Inflation has hit everyone, but some are better able to manage the hit than others.
That is particularly evident at the Aurora Food Pantry, which has seen significant shifts in their clientele as affordability continues to be in crisis mode.
“In addition to the people who have been coming to the Food Pantry for quite some time, we’re now seeing two different groups: we’re seeing more people who are coming in from other countries who are landing here and needing some help to get going, and that includes people from the Ukraine and trying to help them,” says Allison Stuart, Board Chair of the Aurora Food Pantry. “Although they have come to Canada, many of them are still living out of a suitcase because they have been temporarily housed while more permanent housing is being found. They are still struggling with that, and we’re trying to be really flexible with that population so we’re able to support them as they continue their terrible, terrible struggle.
“The other group of people we’re seeing are people who are working full time, or who may have full time and part time jobs, who have never been to a food pantry before and are feeling really badly that they’re needing to turn to a food pantry now. We remind them that that is why we’re here; we want to be able to help, but they are people who just didn’t anticipate having this as part of their life experience.”
What the Aurora Food Pantry has been trying to do is “normalize the shopping experience” for these clients – “as much as it can be normal when you’re having to make an appointment going grocery shopping,” Stuart notes – including encouraging clients to take what they need, choose items that are most important to them, and, in some cases, pick out the foods that are most familiar with them from their country of origin.
“We’re trying to help them through that resistance, that very understandable resistance to having to turn to others for help,” says Ms. Stuart. “It is humbling for us as volunteers to see the range of people who are coming. There are lots of single-parent families, lots of singles, people who are needing on a more consistent basis food hampers delivered to their homes.”
But as much as demand increases, it is increasing now at a time when community support for food banks tends to dip.
Donations typically ebb during the summer months because residents who are in a position to give are often away or are less engaged, and this extends to a lack of schools and community groups holding food drives over July and August. As such, local food banks like the Aurora Food Pantry have joined forces for the Give Where You Live campaign.
The Give Where You Live initiative includes the food banks of Aurora, Newmarket, Georgina, Markham, Richmond Hill and Vaughan, and encourages local residents, businesses, schools, churches and community groups to donate urgently-needed food items to their closest food bank.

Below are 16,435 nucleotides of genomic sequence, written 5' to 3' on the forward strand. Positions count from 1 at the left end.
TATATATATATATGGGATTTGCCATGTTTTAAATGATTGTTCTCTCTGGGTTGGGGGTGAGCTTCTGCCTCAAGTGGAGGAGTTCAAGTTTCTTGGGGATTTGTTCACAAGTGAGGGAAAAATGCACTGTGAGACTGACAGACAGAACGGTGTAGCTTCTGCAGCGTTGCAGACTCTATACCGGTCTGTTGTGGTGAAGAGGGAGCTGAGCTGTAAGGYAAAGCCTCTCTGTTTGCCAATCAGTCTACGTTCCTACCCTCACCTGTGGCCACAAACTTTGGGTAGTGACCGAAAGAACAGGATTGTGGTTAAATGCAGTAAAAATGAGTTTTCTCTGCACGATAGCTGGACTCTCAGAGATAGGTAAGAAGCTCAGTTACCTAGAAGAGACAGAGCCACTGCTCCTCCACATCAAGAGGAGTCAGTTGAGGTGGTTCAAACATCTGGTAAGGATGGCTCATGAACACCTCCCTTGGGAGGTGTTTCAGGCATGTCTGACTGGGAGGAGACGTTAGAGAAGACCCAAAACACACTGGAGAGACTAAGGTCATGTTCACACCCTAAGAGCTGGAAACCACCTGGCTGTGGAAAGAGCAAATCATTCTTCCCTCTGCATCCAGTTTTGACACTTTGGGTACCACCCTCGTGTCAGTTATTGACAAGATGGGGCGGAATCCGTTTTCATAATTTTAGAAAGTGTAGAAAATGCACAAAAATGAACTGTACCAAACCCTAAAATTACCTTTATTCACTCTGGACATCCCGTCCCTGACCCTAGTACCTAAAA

“The timing for a collective food drive across multiple communities is opportune as we approach our slower summer months,” said Adrian Bain, Executive Director of the Newmarket Food Pantry, in a statement. “With rising food and gas prices, combined with a housing crisis, more and more of our neighbours are turning to food banks. This joint venture among the local community food banks will help shine the spotlight on food insecurity, raise awareness, and bring in much-needed food and monetary donations for those who need a little bit of extra help right now.”
Added Lee Reynolds, General Manager for the Richmond Hill Community Food Bank: “We have seen a significant increase in food bank use in Richmond Hill these past few months. We served 1,828 clients in the month of May alone, which is a 10 per cent increase over our April numbers. Simply put, more food is urgently needed in the coming months to help the growing number of families in need.”
As far as Aurora is concerned, clients of the Food Pantry are looking for the same kinds of things as everyone else, but are especially appreciative of fresh or frozen fruits, vegetables and meats.
“They are so expensive,” says Ms. Stuart. “If we can sort of soften that blow, that is really helpful to the clients and they really enjoy the fresh produce. Each of us when we’re thinking of donating foods, we look to what we’re used to and what we’re trying to do with the pantry is expand our range of groceries that we have so that we can appeal to people with different backgrounds, different favourite foods from growing up and that sort of thing, but all the basic items: vegetable oil, sugar, spices, these really back to the fundamentals are very popular with the clients.”
For further information on the Aurora Food Pantry, including its current list of needs, visit aurorafoodpantry.ca
Brock Weir, Local Journalism Initiative Reporter, The Auroran